1. Child porn is bad. No argument here.

2. Don’t be a pedophile. Ditto.

3. ISP’s are good corporate citizens. Maybe, but Justice Doherty recognizes the slippery slope argument in respect of the zone of “public privacy” when he states:

[74]       I think that s. 8 encompasses the concept of “public privacy” described above.[1]  Surely, if the state could unilaterally, and without restraint, gather information to identify individuals engaged in public activities of interest to the state, individual freedom and with it meaningful participation in the democratic process would be curtailed.  It is hardly surprising that constant unchecked state surveillance of those engaged in public activities is a feature of many dystopian novels.

4. PIPEDA and Bell Sympatico’s Terms of Service operate in tandem to carve out an exception for law enforcement requests of customer information without judicial authorization.  I remain unconvinced why the RCMP could not have obtained the name of the Bell Sympatico account holder tied to the 3 IP addresses with a search warrant.

Quaere: What would have happened if the search of Ward’s home and computer yielded no corroborating evidence? No harm, no foul?




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3 Responses to “Ontario appeal court: No reasonable expectation of privacy in using IP address to obtain customer info”

  1. Dan Steinberg Says:

    I believe point #4 is interesting, but complicated. Do you get a warrant compelling Sympatico to turn over the information? Why do that if Sympatico is willing. Do you get a warrant to gain access to an unnamed user’s info? I’m not sure you can do that. Who is the warrant served on? If it’s Sympatico, and they were willing already, why need a warrant? I think the issue of a warrant is, begrudgingly, moot. I think the ONLY issue is whether Sympatico has a right to comply if they “feel like it”. I don’t think it should be their choice, regardless of “terms of service”. Terms of service cannot supersede law. If there terms of service stated they can come to your house in the middle of the night and murder your goldfish, I would argue this is an invalid contract. In other words, ISPs should be required, by law, to hold that information as confidential unless otherwise instructed by the court. Maybe this is what you meant and I’m just complicating things🙂

    As for your last statement, I think the evidence obtained from the ISP was used to procure a warrant to search the home of the accused. I don’t think there’s any difference between that and any other search warrant, so I think yes, no harm no foul, as long as a judge determined the search was warranted by the evidence gathered at that point.

  2. Antonin I. Pribetic Says:

    Thanks, Dan for your thoughtful comment. I agree that delegating to ISPs the decision of compliance with privacy obligations in the face of a subpoena is problematic. A value-driven exercise is not neutral from the ISPs perspective, which is what I alluded to in point 3 about “good corporate citizens”. As far as “no harm, no foul”, executing a search warrant is obtrusive and disruptive, if not, intimidating to an innocent person. In this case, the fact that Ward had child porn on his computer and in videos stored at his house makes this less offensive. My concern is where an innocent person’s computer is hijacked or subject to SWAT’ing by a vindictive person out for revenge.


  3. Dismoun Says:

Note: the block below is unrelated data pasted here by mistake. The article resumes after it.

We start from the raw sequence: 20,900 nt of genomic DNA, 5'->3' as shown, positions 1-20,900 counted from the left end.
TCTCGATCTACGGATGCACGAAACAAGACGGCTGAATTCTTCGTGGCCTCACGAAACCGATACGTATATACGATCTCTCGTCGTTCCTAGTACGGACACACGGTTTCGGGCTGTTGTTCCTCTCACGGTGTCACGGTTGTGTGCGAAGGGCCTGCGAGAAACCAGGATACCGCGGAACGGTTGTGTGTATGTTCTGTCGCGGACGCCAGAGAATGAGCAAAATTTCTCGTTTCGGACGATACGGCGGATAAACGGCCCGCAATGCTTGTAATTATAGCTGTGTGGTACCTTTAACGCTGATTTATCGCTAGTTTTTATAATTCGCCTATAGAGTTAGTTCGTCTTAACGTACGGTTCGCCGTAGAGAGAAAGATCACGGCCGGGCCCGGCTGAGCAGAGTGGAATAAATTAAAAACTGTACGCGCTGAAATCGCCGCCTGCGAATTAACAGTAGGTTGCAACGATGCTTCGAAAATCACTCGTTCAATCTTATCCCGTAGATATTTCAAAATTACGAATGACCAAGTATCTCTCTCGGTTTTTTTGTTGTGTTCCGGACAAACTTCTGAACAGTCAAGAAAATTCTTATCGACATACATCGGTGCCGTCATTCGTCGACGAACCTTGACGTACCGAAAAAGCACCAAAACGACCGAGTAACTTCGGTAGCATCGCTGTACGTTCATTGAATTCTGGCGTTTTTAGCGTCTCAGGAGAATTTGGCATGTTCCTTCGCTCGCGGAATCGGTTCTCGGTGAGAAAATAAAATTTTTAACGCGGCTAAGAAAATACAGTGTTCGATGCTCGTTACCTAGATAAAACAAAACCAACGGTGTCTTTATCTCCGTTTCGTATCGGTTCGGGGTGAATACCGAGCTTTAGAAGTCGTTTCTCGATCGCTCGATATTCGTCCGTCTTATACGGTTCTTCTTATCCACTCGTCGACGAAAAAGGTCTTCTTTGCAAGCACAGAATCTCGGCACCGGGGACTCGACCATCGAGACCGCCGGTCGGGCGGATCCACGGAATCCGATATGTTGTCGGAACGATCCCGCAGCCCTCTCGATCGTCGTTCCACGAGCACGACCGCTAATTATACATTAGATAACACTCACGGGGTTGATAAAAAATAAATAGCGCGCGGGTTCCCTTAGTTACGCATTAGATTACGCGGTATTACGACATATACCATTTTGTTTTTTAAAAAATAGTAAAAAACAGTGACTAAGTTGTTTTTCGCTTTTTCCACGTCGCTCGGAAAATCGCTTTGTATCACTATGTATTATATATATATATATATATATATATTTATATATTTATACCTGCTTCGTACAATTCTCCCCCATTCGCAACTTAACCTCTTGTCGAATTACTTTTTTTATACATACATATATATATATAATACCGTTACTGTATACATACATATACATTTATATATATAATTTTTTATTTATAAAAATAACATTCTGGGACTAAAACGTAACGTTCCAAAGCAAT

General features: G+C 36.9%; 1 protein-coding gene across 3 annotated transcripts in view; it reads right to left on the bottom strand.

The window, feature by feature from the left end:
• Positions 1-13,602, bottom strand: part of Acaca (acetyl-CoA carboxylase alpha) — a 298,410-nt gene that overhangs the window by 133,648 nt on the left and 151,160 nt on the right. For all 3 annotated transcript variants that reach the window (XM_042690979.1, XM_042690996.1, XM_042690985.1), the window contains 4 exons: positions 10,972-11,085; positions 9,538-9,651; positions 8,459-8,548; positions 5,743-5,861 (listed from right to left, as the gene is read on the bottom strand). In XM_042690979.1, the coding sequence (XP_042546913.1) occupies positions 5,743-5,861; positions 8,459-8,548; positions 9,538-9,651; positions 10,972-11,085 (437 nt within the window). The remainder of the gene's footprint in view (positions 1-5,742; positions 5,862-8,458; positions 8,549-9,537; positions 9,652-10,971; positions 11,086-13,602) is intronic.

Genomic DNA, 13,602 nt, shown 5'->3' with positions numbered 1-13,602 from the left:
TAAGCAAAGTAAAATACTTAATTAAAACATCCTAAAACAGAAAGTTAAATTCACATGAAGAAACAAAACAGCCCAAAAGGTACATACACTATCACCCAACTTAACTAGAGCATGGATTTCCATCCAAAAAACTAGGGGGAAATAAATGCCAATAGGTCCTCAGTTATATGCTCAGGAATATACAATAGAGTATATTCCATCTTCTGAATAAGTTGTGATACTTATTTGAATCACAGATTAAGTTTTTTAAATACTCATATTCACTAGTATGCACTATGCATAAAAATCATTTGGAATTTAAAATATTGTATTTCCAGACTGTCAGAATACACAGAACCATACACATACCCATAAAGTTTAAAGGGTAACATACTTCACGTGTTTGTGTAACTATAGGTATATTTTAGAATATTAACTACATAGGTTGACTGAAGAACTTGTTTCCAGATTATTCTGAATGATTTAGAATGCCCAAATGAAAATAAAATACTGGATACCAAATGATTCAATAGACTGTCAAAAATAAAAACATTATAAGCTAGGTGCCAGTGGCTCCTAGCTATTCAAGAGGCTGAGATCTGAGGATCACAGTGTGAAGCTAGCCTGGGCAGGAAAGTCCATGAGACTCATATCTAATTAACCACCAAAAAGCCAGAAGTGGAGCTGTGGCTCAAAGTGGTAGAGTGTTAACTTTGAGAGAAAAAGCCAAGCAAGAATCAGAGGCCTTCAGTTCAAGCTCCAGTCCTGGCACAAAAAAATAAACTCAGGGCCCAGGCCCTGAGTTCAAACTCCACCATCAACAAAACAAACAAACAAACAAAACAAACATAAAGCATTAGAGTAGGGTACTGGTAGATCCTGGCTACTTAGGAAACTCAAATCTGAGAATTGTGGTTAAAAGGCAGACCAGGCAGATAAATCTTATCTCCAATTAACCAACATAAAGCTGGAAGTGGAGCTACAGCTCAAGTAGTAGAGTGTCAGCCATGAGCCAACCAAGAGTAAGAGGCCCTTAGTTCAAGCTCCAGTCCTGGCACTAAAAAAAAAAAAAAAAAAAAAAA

The central point here is that the government did not compel Bell to release that information, Bell chose to release it to a government agency in response to an official request. Had Bell chosen not to provide that information (some Canadian telecoms will not), then the law enforcement agency involved could have sought out a Production Order to require them to provide it, a much lower bar than a Search Warrant, incidentally.

    There is no law (at the moment) requiring Telecommunication companies to provide customer records to police upon demand, and there is no law forbidding them from doing so. This is similar to any other individual or corporation requested by the police to assist in an investigation.

    If police are seeking witnesses (“ma’am, can you identify this photograph”), they do not require court orders to ask questions, and the witnesses are not required to answer. Should a person or business owner feel that they should not divulge information about friends, associates or customers, there is NO law requiring them to do so upon request, and this is as it should be.

    Do you have a legitimate privacy interest in (for example) the detailing shop that cleans out your murder vehicle? Should a court order be required for police to obtain from your local Cafe the approximate time you purchased your latte yesterday? Is an IP address really any different? Just because we enjoy the feeling of anonymity on the internet does not make it a practical reality. Your ISP knows what you do on the ‘net, and their privacy policy (which you didn’t read) spell out exactly what they consider their obligations to be with regard to that information.

    If you don’t like the ISP’s policies, find a different ISP, or take measures to protect your anonymity (TOR, for example)

    Antonin, I’m not sure where SWATing comes into this. Adding the simple extra step of requesting a production order will not significantly slow down any investigation where a SWAT/ERT team is going to be used. No Canadian police force is going to use a team of that nature unless there is a specific indication of violence, or unless the suspect is known to be armed and violent. Not saying that SWATing doesn’t happen, just that forbidding ISPs to cooperate without court order isn’t going to make it any less easy.